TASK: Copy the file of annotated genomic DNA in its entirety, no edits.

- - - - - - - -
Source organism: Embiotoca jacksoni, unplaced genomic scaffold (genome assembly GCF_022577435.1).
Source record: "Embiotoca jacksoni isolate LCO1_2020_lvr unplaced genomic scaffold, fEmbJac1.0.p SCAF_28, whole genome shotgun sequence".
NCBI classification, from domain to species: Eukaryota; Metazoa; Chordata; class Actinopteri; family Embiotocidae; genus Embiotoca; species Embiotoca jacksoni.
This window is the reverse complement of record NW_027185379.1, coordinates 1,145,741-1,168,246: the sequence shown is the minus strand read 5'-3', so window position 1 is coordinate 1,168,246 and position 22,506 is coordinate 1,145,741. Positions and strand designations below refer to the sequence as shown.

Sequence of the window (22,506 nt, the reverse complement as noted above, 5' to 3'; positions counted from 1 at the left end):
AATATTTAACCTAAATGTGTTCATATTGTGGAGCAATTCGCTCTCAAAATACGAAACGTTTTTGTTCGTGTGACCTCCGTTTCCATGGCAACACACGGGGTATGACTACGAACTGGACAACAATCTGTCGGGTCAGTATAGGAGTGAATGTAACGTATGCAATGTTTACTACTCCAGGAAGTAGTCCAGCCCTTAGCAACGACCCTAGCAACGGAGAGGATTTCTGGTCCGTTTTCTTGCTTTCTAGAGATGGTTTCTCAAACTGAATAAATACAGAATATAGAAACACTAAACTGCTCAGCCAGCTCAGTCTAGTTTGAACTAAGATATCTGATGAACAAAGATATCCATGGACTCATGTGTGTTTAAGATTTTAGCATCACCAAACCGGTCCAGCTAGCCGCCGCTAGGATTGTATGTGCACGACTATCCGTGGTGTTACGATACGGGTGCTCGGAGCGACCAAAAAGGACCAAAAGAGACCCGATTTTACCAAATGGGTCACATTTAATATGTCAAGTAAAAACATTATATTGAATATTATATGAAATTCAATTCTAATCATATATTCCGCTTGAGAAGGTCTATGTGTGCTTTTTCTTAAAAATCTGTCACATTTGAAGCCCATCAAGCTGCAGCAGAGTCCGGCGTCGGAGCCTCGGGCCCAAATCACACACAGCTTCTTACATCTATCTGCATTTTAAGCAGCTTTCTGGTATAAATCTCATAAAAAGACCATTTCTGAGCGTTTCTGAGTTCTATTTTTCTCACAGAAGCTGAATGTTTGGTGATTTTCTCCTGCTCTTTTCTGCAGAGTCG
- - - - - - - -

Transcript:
Source organism: Embiotoca jacksoni, unplaced genomic scaffold (genome assembly GCF_022577435.1).
Source record: "Embiotoca jacksoni isolate LCO1_2020_lvr unplaced genomic scaffold, fEmbJac1.0.p SCAF_28, whole genome shotgun sequence".
NCBI classification, from domain to species: Eukaryota; Metazoa; Chordata; class Actinopteri; family Embiotocidae; genus Embiotoca; species Embiotoca jacksoni.
This window is the reverse complement of record NW_027185379.1, coordinates 1,145,741-1,168,246: the sequence shown is the minus strand read 5'-3', so window position 1 is coordinate 1,168,246 and position 22,506 is coordinate 1,145,741. Positions and strand designations below refer to the sequence as shown.

Sequence of the window (22,506 nt, the reverse complement as noted above, 5' to 3'; positions counted from 1 at the left end):
AATATTTAACCTAAATGTGTTCATATTGTGGAGCAATTCGCTCTCAAAATACGAAACGTTTTTGTTCGTGTGACCTCCGTTTCCATGGCAACACACGGGGTATGACTACGAACTGGACAACAATCTGTCGGGTCAGTATAGGAGTGAATGTAACGTATGCAATGTTTACTACTCCAGGAAGTAGTCCAGCCCTTAGCAACGACCCTAGCAACGGAGAGGATTTCTGGTCCGTTTTCTTGCTTTCTAGAGATGGTTTCTCAAACTGAATAAATACAGAATATAGAAACACTAAACTGCTCAGCCAGCTCAGTCTAGTTTGAACTAAGATATCTGATGAACAAAGATATCCATGGACTCATGTGTGTTTAAGATTTTAGCATCACCAAACCGGTCCAGCTAGCCGCCGCTAGGATTGTATGTGCACGACTATCCGTGGTGTTACGATACGGGTGCTCGGAGCGACCAAAAAGGACCAAAAGAGACCCGATTTTACCAAATGGGTCACATTTAATATGTCAAGTAAAAACATTATATTGAATATTATATGAAATTCAATTCTAATCATATATTCCGCTTGAGAAGGTCTATGTGTGCTTTTTCTTAAAAATCTGTCACATTTGAAGCCCATCAAGCTGCAGCAGAGTCCGGCGTCGGAGCCTCGGGCCCAAATCACACACAGCTTCTTACATCTATCTGCATTTTAAGCAGCTTTCTGGTATAAATCTCATAAAAAGACCATTTCTGAGCGTTTCTGAGTTCTATTTTTCTCACAGAAGCTGAATGTTTGGTGATTTTCTCCTGCTCTTTTCTGCAGAGTCG